The state Department of Transportation might operate and maintain a parkway that skirts the Palisades in Bergen County.
Palisades Interstate Park Commission officials support a bill proposed last Halloween that would require the DOT to assume responsibility for operating and maintaining the 11-mile New Jersey section of the 38-mile Palisades Interstate Parkway between Fort Lee and the New York state line, which is currently operated and maintained by the Palisades Interstate Park Commission.
State Sen. Gordon Johnson (D-Bergen) has presented a bill that, if passed by the legislature and approved by the governor, would require the Department of Transportation to take over these operations following contract negotiations.
“In general, it parallels a strong cooperation between the commissioner and New York State DOT that has existed since 1975,” said Joshua Laird, executive director of the Palisades Interstate Park Commission. It is impossible to maintain a parkway-specific operation.
The bi-state parkway between the George Washington Bridge and Bear Mountain Bridge in New York began construction in 1947 and was completed in 1957. It is considered a commuting route from Bergen, Rockland, and Orange counties and provides access to the commission’s Hudson River-view parks.
The panel is calculating how much it would cost the DOT to operate and maintain the Parkway, given that some staff and equipment work both in the parks and on the roadway, Laird told NJ Advance Media.
“Both the DOT and (the New Jersey Office of) legislative services have requested the amount,” he said. We are working on the issue.
Stephen Schapiro, spokesman for the state Department of Transportation, declined to comment on the plan due to pending legislation. He forwarded cost-related inquiries to the park commission.
Laird stated that the commission lacks the resources to conduct extensive repairs, particularly to replace ageing parkway bridges, or the ability to obtain finance from state or federal sources.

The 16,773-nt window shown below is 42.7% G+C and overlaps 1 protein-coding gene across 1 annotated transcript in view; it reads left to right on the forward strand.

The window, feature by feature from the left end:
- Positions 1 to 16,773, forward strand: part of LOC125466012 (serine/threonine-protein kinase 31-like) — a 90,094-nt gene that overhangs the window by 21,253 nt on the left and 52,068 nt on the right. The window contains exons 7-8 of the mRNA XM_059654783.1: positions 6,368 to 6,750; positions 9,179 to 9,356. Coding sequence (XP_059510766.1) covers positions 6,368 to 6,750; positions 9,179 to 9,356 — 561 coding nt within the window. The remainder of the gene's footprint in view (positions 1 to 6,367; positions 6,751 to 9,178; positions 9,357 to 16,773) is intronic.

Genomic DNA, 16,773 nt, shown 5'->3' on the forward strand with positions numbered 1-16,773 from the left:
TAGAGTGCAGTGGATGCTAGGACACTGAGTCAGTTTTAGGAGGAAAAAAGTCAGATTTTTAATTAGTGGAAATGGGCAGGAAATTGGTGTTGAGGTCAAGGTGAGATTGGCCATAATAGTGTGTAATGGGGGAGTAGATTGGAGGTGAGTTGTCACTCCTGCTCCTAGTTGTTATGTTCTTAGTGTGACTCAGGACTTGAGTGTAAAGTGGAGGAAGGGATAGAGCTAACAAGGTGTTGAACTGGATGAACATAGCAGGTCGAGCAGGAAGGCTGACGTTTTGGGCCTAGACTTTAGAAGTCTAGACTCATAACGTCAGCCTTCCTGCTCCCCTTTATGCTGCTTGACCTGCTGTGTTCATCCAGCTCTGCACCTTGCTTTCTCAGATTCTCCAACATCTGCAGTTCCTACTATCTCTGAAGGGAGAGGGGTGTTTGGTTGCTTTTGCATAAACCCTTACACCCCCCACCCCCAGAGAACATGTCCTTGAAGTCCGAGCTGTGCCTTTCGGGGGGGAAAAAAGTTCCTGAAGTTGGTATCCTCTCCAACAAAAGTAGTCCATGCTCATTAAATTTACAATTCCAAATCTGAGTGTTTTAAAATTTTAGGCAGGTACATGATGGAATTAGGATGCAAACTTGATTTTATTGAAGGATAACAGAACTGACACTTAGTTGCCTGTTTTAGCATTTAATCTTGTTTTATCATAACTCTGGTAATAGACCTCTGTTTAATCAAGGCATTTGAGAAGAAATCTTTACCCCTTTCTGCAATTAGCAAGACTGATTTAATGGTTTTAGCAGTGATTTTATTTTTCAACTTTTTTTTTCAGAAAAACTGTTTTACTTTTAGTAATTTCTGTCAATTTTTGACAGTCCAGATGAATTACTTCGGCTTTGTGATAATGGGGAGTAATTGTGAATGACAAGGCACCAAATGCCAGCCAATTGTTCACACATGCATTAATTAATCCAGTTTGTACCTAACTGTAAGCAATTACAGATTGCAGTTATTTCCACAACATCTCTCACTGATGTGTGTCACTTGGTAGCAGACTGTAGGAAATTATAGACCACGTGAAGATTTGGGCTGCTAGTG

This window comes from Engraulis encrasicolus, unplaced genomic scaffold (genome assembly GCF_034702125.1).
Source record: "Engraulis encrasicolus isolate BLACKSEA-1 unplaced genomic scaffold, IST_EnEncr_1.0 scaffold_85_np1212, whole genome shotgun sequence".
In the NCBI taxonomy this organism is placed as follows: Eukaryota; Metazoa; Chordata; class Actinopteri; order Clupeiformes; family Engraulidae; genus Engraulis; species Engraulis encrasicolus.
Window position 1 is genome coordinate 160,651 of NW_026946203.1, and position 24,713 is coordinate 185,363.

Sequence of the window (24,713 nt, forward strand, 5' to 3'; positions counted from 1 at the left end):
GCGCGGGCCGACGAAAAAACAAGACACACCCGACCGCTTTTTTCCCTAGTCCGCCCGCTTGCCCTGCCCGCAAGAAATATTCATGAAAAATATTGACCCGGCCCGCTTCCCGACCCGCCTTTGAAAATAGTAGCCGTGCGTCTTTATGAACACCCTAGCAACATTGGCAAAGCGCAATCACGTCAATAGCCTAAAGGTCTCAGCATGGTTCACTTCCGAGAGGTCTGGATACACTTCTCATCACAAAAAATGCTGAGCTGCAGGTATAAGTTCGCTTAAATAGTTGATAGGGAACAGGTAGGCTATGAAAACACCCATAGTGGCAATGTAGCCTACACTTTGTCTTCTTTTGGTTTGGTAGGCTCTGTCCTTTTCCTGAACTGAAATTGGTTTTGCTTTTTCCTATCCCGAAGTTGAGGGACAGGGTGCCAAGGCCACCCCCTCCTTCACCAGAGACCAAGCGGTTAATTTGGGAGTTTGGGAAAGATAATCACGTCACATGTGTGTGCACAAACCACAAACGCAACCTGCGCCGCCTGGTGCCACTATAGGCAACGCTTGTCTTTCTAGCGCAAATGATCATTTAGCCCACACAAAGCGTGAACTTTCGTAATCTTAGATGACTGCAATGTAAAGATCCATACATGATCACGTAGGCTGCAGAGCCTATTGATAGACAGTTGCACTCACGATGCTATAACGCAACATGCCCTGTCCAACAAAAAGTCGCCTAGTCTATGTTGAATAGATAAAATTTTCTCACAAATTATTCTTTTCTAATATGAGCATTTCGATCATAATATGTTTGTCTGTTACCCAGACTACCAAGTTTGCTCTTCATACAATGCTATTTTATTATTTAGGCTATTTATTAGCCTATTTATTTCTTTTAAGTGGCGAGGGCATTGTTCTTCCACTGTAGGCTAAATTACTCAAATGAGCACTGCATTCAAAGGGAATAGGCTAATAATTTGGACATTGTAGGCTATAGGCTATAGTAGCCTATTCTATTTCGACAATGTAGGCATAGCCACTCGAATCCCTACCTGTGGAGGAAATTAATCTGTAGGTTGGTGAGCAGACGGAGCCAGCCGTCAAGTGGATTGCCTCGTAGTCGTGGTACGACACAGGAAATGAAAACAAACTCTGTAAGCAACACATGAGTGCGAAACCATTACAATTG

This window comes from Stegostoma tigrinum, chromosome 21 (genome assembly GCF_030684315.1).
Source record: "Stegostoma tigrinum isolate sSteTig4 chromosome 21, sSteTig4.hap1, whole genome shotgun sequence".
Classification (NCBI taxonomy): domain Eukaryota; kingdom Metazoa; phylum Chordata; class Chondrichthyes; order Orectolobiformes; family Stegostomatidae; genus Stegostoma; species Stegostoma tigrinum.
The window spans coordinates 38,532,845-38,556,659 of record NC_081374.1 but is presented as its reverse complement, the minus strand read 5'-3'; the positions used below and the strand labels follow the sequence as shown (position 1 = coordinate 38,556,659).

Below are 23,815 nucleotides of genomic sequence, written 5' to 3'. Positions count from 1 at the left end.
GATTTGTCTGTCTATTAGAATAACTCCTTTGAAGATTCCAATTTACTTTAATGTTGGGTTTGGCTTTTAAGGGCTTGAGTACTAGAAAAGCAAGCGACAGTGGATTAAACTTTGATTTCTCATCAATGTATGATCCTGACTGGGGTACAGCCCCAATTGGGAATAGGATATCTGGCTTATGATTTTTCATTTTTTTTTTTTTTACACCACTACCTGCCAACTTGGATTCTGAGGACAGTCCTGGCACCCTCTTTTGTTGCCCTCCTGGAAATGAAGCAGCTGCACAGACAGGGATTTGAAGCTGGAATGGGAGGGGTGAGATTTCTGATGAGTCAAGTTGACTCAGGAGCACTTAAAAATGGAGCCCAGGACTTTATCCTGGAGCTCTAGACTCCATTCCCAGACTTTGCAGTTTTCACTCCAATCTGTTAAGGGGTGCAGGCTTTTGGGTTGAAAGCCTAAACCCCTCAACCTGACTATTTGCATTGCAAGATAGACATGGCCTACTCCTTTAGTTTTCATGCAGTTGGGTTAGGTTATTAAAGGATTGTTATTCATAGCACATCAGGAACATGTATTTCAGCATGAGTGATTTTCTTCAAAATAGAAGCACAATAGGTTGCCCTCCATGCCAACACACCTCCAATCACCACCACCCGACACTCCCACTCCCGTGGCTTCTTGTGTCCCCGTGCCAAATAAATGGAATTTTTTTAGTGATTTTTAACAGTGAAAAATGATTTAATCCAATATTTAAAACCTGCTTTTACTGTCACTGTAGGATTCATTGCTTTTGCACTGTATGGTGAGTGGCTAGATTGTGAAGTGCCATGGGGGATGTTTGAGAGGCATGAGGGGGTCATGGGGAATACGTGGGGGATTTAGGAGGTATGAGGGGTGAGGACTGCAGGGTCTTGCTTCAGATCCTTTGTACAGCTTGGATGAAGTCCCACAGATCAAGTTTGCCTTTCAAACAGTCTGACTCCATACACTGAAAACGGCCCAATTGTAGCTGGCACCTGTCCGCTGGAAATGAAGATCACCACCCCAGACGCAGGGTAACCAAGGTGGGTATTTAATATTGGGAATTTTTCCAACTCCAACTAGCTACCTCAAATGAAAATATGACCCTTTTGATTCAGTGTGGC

He stated that the commission does not get revenue from the state Transportation Trust Fund, is ineligible for federal support, and lacks the power to issue bonds and borrow money to finance big parkway projects. The largest source of revenue is gasoline sales at parkway service areas, which have decreased since the state gas tax was hiked in 2016, no longer offering cheaper gas than in neighbouring New York.
“The advantageous gas tax in New Jersey has benefited us for years,” said Laird. The increase in gas tax decreased commission revenues.
In 2017, the volume of gasoline sales plummeted from 25 million gallons to less than 15 million gallons, he claimed. A franchise operator of the service regions has petitioned the commission to be exempted from adhering to a minimum of $3 million in annual sales revenue.
Additionally, the commission collects cash from summonses issued by the Palisades Park Police.
The Palisades Interstate Park Commission has estimated income of $2.27 million from gas sales and $580,000 from court revenue for the state’s fiscal year 2023, which runs from July 1, 2022 to June 30, 2023. Park commission officials did not release its 2023 budget projections.
Laird told the state senate Transportation Committee on January 12 that the park commission requested repaving of the New Jersey part of the parkway in 2015. In 2014, former New Jersey state senator Loretta Weinberg, a Democrat from Bergen County, took the state transportation commissioner for a ride on the Parkway.
Laird stated that the NJDOT inspects parkway bridges every two years, and none have had their weight limit changed due to structural difficulties.
“Every parkway bridge has concerns that need to be addressed, but none of the situations are so bad that we’ve had to adopt load restrictions to yet,” he added. “We also do not permit commercial vehicles on the Parkway, as the steady weight of trucks would be detrimental to our infrastructure.”
Laid told the committee that despite this and ongoing roadwork using commission funding, there are “expected symptoms of deterioration that indicate the road will need to be repaved and there are multiple red flag issues on overpasses.” The parkway, which is 65 years old, is in a slow and inexorable collapse.
The commission has been plagued by terrible luck. Alpine’s police station and second-floor commission offices were damaged by a fire attributed to an electrical fault. This structure is still being reconstructed.
The park police were also involved in a number of incidents, including two lawsuits initiated by officers against a supervisor, the most recent of which was filed in February 2022.
In December 2018, a grand jury accused former park police chief Michael Coppolla on six drug offences, including third-degree cocaine possession and delivery. Coppola was sentenced to probation, penalties, and drug treatment in the month of May 2019.
A damning investigation from the Bergen County Prosecutor’s Office revealed that he ran a “awards and incentives” programme for officers who wrote the most citations and made the most arrests. He was suspended in July 2018 as a result. According to the study, some of the benefits included improved parking places, newer police vehicles, and even dinners paid for with Palisades Interstate Park Commission cash.